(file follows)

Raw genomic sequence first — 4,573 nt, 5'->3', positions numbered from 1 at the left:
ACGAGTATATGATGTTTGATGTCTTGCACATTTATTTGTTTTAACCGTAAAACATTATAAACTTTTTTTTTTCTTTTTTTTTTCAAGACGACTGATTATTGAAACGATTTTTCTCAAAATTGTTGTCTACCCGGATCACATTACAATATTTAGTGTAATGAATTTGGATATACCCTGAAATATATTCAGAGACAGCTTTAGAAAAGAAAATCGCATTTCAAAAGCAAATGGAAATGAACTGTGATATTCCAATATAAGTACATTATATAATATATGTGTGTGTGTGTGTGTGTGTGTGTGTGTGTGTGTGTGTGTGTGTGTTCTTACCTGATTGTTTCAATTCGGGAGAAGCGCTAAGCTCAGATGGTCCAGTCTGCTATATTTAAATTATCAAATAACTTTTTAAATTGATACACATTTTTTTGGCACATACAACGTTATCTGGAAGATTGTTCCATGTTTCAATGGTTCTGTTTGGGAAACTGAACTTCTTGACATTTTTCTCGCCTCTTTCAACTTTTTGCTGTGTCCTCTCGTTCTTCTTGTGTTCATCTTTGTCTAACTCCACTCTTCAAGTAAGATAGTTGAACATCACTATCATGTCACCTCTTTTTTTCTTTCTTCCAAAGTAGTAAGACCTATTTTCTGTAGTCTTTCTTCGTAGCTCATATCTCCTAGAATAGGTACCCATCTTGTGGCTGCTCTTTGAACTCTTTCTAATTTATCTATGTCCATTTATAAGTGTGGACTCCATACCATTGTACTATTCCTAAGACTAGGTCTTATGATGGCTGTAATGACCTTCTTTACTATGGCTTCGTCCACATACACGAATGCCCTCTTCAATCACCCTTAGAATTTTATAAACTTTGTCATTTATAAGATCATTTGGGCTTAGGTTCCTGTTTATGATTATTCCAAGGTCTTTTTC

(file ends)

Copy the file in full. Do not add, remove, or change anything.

Raw genomic sequence first — 4,573 nt, 5'->3', positions numbered from 1 at the left:
ACGAGTATATGATGTTTGATGTCTTGCACATTTATTTGTTTTAACCGTAAAACATTATAAACTTTTTTTTTTCTTTTTTTTTTCAAGACGACTGATTATTGAAACGATTTTTCTCAAAATTGTTGTCTACCCGGATCACATTACAATATTTAGTGTAATGAATTTGGATATACCCTGAAATATATTCAGAGACAGCTTTAGAAAAGAAAATCGCATTTCAAAAGCAAATGGAAATGAACTGTGATATTCCAATATAAGTACATTATATAATATATGTGTGTGTGTGTGTGTGTGTGTGTGTGTGTGTGTGTGTGTGTGTGTTCTTACCTGATTGTTTCAATTCGGGAGAAGCGCTAAGCTCAGATGGTCCAGTCTGCTATATTTAAATTATCAAATAACTTTTTAAATTGATACACATTTTTTTGGCACATACAACGTTATCTGGAAGATTGTTCCATGTTTCAATGGTTCTGTTTGGGAAACTGAACTTCTTGACATTTTTCTCGCCTCTTTCAACTTTTTGCTGTGTCCTCTCGTTCTTCTTGTGTTCATCTTTGTCTAACTCCACTCTTCAAGTAAGATAGTTGAACATCACTATCATGTCACCTCTTTTTTTCTTTCTTCCAAAGTAGTAAGACCTATTTTCTGTAGTCTTTCTTCGTAGCTCATATCTCCTAGAATAGGTACCCATCTTGTGGCTGCTCTTTGAACTCTTTCTAATTTATCTATGTCCATTTATAAGTGTGGACTCCATACCATTGTACTATTCCTAAGACTAGGTCTTATGATGGCTGTAATGACCTTCTTTACTATGGCTTCGTCCACATACACGAATGCCCTCTTCAATCACCCTTAGAATTTTATAAACTTTGTCATTTATAAGATCATTTGGGCTTAGGTTCCTGTTTATGATTATTCCAAGGTCTTTTTC